Friday, February 20, 2009

How Pork Changes History

One of the great things about being an environmental historian (and social historians at the very least can say the same thing) is that you realize how sometimes things like nature or food or sex or fashion or so many other things change history. Take the recent Israeli election. Netanyahu is taking over, the settlements are likely to be expanded, and more people are going to die. Political scientists are going to spill an endless amount of ink over analyzing these issues. But via Yglesias, Jeffrey Yoskowitz suggests what might have led to the far right Yisrael Beiteinu party being the key to Netanyahu taking power?


Specifically, that an ultra-Orthodox party that aligned with Likud alienated both secular and Russian immigrant voters who really like pork. These voters are the core consistuency of far-right, proto-fascist Avigdor Lieberman. And they vote for him in no small part because he supports their right to eat pork. He threw his support to Netanyahu. And there we have it. Lieberman rather than the extreme Orthodox party is making the government possible, thus making the Israeli government even more stridently nationalist than it already would have been.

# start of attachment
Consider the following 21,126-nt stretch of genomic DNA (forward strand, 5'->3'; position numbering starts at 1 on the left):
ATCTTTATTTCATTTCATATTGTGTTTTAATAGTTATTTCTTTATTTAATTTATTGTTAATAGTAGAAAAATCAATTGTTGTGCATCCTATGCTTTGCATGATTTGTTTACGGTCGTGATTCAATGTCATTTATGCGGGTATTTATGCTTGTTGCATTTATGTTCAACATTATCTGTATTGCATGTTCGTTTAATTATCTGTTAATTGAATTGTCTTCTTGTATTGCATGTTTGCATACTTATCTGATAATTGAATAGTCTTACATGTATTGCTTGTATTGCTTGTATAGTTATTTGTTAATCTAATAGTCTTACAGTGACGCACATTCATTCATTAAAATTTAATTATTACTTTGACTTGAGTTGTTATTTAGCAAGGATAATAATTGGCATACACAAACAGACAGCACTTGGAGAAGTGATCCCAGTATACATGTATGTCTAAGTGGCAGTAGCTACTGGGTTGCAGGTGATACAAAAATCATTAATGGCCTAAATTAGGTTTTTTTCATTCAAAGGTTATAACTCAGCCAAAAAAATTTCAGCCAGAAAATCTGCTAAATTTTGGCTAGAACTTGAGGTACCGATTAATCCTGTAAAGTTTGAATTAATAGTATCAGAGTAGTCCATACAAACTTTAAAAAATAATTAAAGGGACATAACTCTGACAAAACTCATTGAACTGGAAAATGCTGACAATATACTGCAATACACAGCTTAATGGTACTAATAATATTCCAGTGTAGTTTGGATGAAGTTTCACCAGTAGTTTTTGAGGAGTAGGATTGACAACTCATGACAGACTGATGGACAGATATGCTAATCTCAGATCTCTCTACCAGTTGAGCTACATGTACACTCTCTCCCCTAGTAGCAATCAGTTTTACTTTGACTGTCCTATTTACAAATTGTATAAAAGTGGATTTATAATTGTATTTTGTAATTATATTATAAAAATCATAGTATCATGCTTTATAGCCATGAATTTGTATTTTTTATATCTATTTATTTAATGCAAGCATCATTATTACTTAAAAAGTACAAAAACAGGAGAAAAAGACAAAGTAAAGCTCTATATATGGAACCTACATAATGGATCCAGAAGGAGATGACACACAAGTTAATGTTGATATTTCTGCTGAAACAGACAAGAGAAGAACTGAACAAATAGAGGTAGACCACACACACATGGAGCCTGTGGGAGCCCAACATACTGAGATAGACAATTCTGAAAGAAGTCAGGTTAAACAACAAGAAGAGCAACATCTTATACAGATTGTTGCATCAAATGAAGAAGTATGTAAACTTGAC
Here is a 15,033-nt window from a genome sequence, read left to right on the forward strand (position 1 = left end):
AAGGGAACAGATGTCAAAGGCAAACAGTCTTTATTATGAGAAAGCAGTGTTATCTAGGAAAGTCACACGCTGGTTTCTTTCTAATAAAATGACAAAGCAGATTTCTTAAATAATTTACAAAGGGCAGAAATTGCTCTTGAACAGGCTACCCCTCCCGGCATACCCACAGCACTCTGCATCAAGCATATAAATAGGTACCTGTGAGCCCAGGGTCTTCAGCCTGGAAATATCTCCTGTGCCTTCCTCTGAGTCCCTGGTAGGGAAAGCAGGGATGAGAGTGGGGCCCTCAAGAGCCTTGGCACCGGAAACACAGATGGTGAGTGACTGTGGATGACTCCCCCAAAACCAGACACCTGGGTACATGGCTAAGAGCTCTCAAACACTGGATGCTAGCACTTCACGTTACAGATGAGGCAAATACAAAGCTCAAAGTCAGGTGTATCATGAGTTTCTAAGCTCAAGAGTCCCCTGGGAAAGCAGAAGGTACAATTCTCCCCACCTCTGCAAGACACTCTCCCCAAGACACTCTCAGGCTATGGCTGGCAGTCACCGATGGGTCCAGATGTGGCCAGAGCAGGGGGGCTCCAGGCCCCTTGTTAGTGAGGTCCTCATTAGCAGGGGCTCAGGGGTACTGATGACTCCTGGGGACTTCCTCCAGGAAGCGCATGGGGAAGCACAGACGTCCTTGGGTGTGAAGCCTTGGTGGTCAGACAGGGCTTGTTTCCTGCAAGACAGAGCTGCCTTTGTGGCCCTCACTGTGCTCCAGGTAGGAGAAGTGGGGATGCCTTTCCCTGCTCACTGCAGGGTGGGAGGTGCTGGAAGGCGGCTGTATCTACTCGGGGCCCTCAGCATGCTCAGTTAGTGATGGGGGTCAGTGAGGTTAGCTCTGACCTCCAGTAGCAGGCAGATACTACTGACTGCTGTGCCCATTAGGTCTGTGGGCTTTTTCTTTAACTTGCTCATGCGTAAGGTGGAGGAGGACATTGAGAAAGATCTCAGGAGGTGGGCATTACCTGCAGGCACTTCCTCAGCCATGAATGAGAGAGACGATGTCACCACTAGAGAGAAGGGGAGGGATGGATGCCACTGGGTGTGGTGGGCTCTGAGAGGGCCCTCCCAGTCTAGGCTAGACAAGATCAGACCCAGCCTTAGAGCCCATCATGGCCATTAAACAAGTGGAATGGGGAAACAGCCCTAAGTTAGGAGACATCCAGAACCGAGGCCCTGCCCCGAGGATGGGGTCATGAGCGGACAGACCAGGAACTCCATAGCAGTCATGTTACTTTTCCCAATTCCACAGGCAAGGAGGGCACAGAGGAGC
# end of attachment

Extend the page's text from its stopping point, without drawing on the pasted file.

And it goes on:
Lieberman's core platform promised both the security of their borders as well as their culture--meats, cheeses, and all. It is not surprising, then, that Lieberman's gains in support coincided in a drop in support for Likud--which, according to the last published poll before the election (released the day before Yosef's speech), was slated to win a slim lead over the Kadima party. To be sure, many Russian immigrants were also attracted by Lieberman's ultra-nationalism; but the secular-religious rift embodied by the pig controversy seems to have been enough of a factor to siphon sufficient votes from Likud to prevent Netanyahu's predicted victory.

In an ironic twist, the likeliest governing coalition to emerge from the inconclusive election results is a right-wing alliance of Likud, Yisrael Beiteinu, and Shas. But as illustrated by the pork posturing during the campaign season, the deep animosity between Yisrael Beitunu and Shas will make for a tenuous alliance that even security concerns may not be able to hold together for very long.